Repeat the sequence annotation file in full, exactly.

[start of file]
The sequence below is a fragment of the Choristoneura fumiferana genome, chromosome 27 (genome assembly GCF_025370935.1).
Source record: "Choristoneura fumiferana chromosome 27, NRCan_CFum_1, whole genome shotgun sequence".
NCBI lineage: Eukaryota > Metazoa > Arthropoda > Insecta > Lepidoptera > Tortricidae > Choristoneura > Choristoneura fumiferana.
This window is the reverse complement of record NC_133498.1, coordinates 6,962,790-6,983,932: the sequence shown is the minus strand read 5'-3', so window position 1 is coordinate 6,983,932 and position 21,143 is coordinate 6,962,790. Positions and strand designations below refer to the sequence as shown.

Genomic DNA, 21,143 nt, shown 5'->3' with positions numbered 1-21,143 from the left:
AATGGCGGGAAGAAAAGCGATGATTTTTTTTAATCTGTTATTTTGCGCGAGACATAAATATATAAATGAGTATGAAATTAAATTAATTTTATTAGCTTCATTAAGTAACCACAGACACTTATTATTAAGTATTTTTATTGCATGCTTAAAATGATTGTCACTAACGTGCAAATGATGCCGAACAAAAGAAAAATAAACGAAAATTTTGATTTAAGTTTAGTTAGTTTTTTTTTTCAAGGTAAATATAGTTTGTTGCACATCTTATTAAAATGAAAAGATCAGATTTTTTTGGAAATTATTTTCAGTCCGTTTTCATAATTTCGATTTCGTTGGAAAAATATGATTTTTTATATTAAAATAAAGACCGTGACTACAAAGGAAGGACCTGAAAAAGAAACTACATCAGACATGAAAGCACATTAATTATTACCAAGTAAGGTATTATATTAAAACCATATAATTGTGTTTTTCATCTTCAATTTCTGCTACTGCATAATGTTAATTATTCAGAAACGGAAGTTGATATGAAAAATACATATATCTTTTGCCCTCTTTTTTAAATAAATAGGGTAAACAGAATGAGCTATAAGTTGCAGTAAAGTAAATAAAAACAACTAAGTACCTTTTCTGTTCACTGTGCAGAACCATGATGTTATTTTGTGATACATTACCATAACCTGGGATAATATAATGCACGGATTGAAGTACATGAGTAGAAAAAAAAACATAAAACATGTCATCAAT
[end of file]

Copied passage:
The sequence below is a fragment of the Choristoneura fumiferana genome, chromosome 27 (genome assembly GCF_025370935.1).
Source record: "Choristoneura fumiferana chromosome 27, NRCan_CFum_1, whole genome shotgun sequence".
NCBI lineage: Eukaryota > Metazoa > Arthropoda > Insecta > Lepidoptera > Tortricidae > Choristoneura > Choristoneura fumiferana.
This window is the reverse complement of record NC_133498.1, coordinates 6,962,790-6,983,932: the sequence shown is the minus strand read 5'-3', so window position 1 is coordinate 6,983,932 and position 21,143 is coordinate 6,962,790. Positions and strand designations below refer to the sequence as shown.

Genomic DNA, 21,143 nt, shown 5'->3' with positions numbered 1-21,143 from the left:
AATGGCGGGAAGAAAAGCGATGATTTTTTTTAATCTGTTATTTTGCGCGAGACATAAATATATAAATGAGTATGAAATTAAATTAATTTTATTAGCTTCATTAAGTAACCACAGACACTTATTATTAAGTATTTTTATTGCATGCTTAAAATGATTGTCACTAACGTGCAAATGATGCCGAACAAAAGAAAAATAAACGAAAATTTTGATTTAAGTTTAGTTAGTTTTTTTTTTCAAGGTAAATATAGTTTGTTGCACATCTTATTAAAATGAAAAGATCAGATTTTTTTGGAAATTATTTTCAGTCCGTTTTCATAATTTCGATTTCGTTGGAAAAATATGATTTTTTATATTAAAATAAAGACCGTGACTACAAAGGAAGGACCTGAAAAAGAAACTACATCAGACATGAAAGCACATTAATTATTACCAAGTAAGGTATTATATTAAAACCATATAATTGTGTTTTTCATCTTCAATTTCTGCTACTGCATAATGTTAATTATTCAGAAACGGAAGTTGATATGAAAAATACATATATCTTTTGCCCTCTTTTTTAAATAAATAGGGTAAACAGAATGAGCTATAAGTTGCAGTAAAGTAAATAAAAACAACTAAGTACCTTTTCTGTTCACTGTGCAGAACCATGATGTTATTTTGTGATACATTACCATAACCTGGGATAATATAATGCACGGATTGAAGTACATGAGTAGAAAAAAAAACATAAAACATGTCATCAAT